John Berryman's Love & Fame is so clear and distinct that Locke could have written it if he'd slept with everything that moved. The work is readable, but what awes me is the record. A confessional poet tells you over and over that he drinks enough to be hospitalized, and known by the staff ("'Mr. Berryman, was everything all right?'… We have been friends for years"), has wife trouble, love pangs, nice live friends, regretted dead Masters, worries about fame, suicide, madness, the war. Every book is front-page news …, always because having plumbed depths the poet comes up affirming. Readers under thirty will wonder what the fuss is about, whether this is interesting enough to tell. The confessional poet's trouble is double—he defines his audience as people who wear bowler hats (my new test for an old-fashioned poet is would he look good in one), and the difficulty of saying is easily confused with the difficulty of making. The poems in Love & Fame are less gaudy than The Dream Songs and are good for what they are, which is good plain verse about what the successful poet cares about. He doesn't care about impressing his audience, either, which is more than you can say for most writers under thirty. My favorite Berryman book remains Short Poems. (p. 207)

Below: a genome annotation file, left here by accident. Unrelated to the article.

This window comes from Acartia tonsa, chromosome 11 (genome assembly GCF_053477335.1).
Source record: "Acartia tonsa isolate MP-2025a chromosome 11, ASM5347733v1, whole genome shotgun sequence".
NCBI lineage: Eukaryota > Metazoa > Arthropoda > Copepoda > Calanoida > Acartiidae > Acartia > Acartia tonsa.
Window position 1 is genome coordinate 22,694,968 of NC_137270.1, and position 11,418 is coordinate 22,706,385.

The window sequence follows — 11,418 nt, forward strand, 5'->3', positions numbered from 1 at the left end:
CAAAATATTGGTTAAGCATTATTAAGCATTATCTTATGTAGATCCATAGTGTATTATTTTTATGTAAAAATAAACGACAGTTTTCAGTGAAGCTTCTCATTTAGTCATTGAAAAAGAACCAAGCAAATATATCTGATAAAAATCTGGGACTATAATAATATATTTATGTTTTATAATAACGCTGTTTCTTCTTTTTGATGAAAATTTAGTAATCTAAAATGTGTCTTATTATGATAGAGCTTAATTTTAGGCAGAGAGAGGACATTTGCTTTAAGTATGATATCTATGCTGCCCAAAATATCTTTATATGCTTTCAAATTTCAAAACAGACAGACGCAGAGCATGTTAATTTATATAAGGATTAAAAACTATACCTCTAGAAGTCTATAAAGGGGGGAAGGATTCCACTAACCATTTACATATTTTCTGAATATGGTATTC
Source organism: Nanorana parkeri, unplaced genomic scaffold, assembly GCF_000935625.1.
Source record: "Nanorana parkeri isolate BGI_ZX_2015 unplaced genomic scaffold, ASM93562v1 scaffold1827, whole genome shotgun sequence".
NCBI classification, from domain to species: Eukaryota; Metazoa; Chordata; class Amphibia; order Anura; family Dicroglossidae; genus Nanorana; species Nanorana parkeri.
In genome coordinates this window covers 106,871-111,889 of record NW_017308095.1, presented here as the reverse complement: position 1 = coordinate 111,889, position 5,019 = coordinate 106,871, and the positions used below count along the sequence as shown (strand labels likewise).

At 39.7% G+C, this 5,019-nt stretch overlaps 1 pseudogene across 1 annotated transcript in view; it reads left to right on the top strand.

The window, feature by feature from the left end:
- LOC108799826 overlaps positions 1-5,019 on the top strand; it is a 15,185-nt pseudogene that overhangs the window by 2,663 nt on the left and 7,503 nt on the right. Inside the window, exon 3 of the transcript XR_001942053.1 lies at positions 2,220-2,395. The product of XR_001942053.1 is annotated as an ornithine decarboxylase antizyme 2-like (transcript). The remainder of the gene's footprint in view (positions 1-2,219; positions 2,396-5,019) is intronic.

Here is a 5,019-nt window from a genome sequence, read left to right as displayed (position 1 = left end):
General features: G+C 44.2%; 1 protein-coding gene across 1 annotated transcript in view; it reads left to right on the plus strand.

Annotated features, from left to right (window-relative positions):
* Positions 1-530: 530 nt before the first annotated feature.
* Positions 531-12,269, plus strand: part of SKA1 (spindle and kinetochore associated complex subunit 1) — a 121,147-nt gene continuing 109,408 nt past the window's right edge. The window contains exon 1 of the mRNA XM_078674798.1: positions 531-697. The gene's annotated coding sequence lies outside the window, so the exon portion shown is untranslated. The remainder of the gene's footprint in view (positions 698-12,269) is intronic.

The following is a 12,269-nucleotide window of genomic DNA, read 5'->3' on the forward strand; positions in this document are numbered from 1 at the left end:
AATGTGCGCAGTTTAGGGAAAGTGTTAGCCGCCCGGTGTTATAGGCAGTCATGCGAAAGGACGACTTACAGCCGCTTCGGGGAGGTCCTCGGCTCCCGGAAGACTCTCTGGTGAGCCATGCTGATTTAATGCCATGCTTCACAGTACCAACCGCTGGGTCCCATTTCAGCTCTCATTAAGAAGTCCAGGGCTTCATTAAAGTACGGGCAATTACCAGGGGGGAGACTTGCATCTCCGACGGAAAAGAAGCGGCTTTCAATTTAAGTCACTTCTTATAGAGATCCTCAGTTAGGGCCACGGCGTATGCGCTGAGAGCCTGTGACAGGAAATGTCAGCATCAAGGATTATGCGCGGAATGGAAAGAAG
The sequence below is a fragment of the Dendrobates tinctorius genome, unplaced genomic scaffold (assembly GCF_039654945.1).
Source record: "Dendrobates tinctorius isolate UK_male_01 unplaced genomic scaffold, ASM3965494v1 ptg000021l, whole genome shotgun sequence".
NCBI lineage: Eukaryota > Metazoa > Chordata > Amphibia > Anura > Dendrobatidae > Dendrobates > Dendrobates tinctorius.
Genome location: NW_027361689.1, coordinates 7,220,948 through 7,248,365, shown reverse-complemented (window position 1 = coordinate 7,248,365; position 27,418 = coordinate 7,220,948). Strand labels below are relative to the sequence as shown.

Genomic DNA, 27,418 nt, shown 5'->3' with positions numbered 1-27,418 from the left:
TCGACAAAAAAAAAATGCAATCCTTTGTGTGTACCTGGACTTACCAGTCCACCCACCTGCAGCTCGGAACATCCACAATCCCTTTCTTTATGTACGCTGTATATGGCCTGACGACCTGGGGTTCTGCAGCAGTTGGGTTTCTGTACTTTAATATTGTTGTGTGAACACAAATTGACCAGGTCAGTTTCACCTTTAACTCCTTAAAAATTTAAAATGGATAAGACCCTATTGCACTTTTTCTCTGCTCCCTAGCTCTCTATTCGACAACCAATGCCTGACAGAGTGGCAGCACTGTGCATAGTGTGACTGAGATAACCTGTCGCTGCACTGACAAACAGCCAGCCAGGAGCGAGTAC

Gerald Burns, in Southwest Review (© 1971 by Southern Methodist University Press), Spring, 1971.

As one drifts [in Recovery] on a stream of consciousness that varies in tone only from serious to very serious, one yearns for the double viewpoint of Dream Songs, the emotional repartee of Henry and Bones. Instead of oscillating irony we get monochromatic uncertainty…. Again and again one hopes that the flat language and homiletic egoism of Dr. Severance may reveal not the character of the author but that of a fictitious protagonist whom Berryman pitied and gently smiled at. Nothing in the style of the book supports this hope; and if one compares the text of pages 72-73 with the draft printed in an appendix (but not so identified by the publisher), one must conclude that Berryman was doing precisely what one feared, transcribing his journal—with some names and details altered—into the novel. Severance changes his mind and doubles back on his tracks often enough, but Berryman does not enrich that process by undercutting it.